Redundant strategy

The policy of the nationalists has now dramatically shifted to demanding that a Starmer-led Labour government pass the powers permanently to the Scottish government to conduct a future indyref. This, they say, would be their ask for SNP support for a minority Labour government at Westminster. Predictably, this has been dismissed by the Labour leadership, who say there will never be any deals with the SNP. Starmer is moulding Labour into an electoral machine placed entirely at the service of the interests of British capitalism. Jeremy Corbyn’s left policies have been eviscerated. The former Labour leader himself has been barred from standing as a Labour candidate as part of a purge of the left. There is little prospect that a government led by Starmer would be prepared to open the door to the possible break-up of the UK by facilitating SNP demands.

David Cameron agreeing a Section 30 order in October 2012 – the Edinburgh agreement – which allowed Holyrood to hold a referendum when support for independence was at 28% was one thing. But the ‘near-death’ experience of the 2014 referendum is not something to be repeated as far the pro-capitalist Labour or Tory leaderships are concerned. Not with support for Scottish independence currently hovering close to 50%.

The log jam that has been erected to block a route to Scottish independence by the representatives of British capitalism was a key factor in Nicola Sturgeon’s resignation. Wedded to seeking a voluntary agreement for the break-up of the UK from a Westminster government, and in reality the capitalist class it ultimately represents, is entirely utopian. Sturgeon’s appeal to the Tories that democracy and the will of the Scottish people had to be listened to and could not be denied was naïve in the extreme. For the capitalist establishment, there is too much at stake to simply accept formal democracy. They have profits, international prestige, seats in international institutions like the UN, and the impact Scottish independence would have in Wales and Northern Ireland, to consider. The break-up of the UK would be a huge blow for the capitalist class and they will fight tooth and nail to try to avoid it. The ruling of the UK Supreme Court reflected those class interests.

The only way to overcome these obstacles to self-determination and the right to a second referendum is to build a mass working-class movement for the right to decide. That would inevitably mean mobilising class power in the form of mass protests, trade union struggles and coordinated strike action for democratic rights. In turn, that is only possible if independence is seen as being linked to resolving issues like the cost-of-living catastrophe, low pay, housing and health, and an end to all cuts and austerity. In other words, the fight for socialist change and an end to crisis-ridden capitalism.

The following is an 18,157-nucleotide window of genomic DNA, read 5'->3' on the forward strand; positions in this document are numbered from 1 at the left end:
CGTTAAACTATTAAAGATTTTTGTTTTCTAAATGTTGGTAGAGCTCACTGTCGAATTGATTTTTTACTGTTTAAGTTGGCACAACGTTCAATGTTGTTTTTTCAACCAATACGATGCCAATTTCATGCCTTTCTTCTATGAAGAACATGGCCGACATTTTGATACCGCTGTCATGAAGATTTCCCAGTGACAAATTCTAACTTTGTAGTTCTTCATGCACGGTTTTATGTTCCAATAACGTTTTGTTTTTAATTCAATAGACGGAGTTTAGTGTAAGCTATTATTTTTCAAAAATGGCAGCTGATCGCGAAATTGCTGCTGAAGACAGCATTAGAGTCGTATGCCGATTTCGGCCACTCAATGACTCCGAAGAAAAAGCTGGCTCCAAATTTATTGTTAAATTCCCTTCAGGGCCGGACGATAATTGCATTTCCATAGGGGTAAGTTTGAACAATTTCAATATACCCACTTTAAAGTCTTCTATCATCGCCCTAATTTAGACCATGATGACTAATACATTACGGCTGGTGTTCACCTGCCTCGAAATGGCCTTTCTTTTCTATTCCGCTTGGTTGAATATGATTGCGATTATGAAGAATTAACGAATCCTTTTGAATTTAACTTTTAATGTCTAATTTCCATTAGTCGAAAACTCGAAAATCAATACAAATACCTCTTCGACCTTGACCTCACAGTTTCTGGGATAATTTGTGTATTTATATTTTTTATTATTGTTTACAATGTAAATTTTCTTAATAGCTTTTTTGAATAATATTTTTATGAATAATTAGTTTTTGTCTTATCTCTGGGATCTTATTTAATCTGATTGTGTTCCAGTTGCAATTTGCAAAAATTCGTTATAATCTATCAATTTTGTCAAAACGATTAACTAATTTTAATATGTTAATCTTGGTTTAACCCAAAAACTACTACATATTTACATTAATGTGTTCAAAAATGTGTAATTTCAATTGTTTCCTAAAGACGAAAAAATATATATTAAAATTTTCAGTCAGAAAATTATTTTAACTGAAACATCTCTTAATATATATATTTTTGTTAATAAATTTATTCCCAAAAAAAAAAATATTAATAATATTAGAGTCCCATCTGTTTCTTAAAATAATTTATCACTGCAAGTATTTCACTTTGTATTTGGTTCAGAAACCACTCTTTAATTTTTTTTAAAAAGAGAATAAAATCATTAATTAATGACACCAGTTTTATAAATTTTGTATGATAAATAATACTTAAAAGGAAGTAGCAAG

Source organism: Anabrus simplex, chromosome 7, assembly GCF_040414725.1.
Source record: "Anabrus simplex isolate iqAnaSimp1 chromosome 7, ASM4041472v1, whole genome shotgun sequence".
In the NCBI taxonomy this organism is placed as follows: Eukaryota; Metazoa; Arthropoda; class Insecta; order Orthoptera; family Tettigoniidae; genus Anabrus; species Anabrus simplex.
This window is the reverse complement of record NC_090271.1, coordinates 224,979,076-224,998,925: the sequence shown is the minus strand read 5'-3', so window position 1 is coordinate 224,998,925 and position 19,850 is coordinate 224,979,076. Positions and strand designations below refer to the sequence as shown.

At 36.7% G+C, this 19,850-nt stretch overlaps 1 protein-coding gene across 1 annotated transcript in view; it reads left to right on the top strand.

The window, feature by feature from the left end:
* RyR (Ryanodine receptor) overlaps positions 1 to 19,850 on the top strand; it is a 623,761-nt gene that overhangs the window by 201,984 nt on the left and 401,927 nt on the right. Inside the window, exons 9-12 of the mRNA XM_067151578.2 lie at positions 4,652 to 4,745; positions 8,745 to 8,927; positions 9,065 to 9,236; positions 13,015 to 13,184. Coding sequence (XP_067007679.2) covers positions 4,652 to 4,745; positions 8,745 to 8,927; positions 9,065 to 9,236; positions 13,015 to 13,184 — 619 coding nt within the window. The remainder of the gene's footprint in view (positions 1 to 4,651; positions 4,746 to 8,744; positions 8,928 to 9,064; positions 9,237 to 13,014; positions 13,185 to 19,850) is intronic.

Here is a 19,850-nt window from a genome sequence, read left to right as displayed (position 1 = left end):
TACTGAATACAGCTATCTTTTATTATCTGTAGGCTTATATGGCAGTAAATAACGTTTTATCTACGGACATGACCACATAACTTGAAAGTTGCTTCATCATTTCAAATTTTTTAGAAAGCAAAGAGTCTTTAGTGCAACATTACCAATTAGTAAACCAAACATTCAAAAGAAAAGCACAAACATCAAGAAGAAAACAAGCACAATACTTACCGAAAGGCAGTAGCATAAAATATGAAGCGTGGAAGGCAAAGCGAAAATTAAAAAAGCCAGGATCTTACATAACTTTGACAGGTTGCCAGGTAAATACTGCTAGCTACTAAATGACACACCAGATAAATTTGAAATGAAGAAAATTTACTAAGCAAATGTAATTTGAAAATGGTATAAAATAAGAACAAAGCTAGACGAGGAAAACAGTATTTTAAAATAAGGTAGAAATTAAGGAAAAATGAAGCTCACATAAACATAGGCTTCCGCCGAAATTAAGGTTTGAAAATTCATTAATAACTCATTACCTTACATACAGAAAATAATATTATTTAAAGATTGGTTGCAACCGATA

Pro-independence parties

Yet none of the major pro-independence parties are advocating such a strategy. The Scottish Greens have a coalition deal with the SNP at Holyrood and have signed off on Sturgeon’s approach of seeking a ‘legal’ route to independence. Alex Salmond’s Alba party is a bit more combative, at least rhetorically, sometimes referring to civil disobedience in pursuit of independence. But that concept has much more in common with the parliamentarianism of the Irish home rule leader Charles Stewart Parnell in the late 19th century, than the insistence on the mass revolutionary struggle against capitalism to secure the right to self-determination, the successful policy of the Bolshevik Party in its defeat of Tsarist Russia, the ‘prison house of nations’. Alba’s rather paltry aim is to mobilise the active participation of “at least 3.5% of the Scottish population” to achieve independence.

Alba also says that, in effect, a plebiscite vote organised by Holyrood seeking a mandate to negotiate the terms of independence with Westminster would be the route to independence. Without a doubt, such a vote would be boycotted by the pro-union side in Scotland and would not be recognised by Westminster. Alba is also calling for the convening of what it calls an independence convention. It says: “The Convention would consist of most of Scotland’s MPs and MSPs, in alliance with interest groups from civic Scotland, the business community, trade unions and beyond. This convention will act as the steering group of the independence movement”.

Colin Fox, co-leader of the Scottish Socialist Party (SSP), has fallen into the same trap when he commented in April in a press release following the election of Humza Yousaf: “The new SNP leader must, in my view, see it as a priority to convene a new Scottish Independence Convention with a representative, collective leadership/board. Among its priorities must be setting out an unambiguous left-of-centre economic case that can secure majority support for a programme designed to redistribute Scotland’s wealth and create much more of it”. What exactly a left-of-centre programme is, is unclear. It’s certainly not socialist.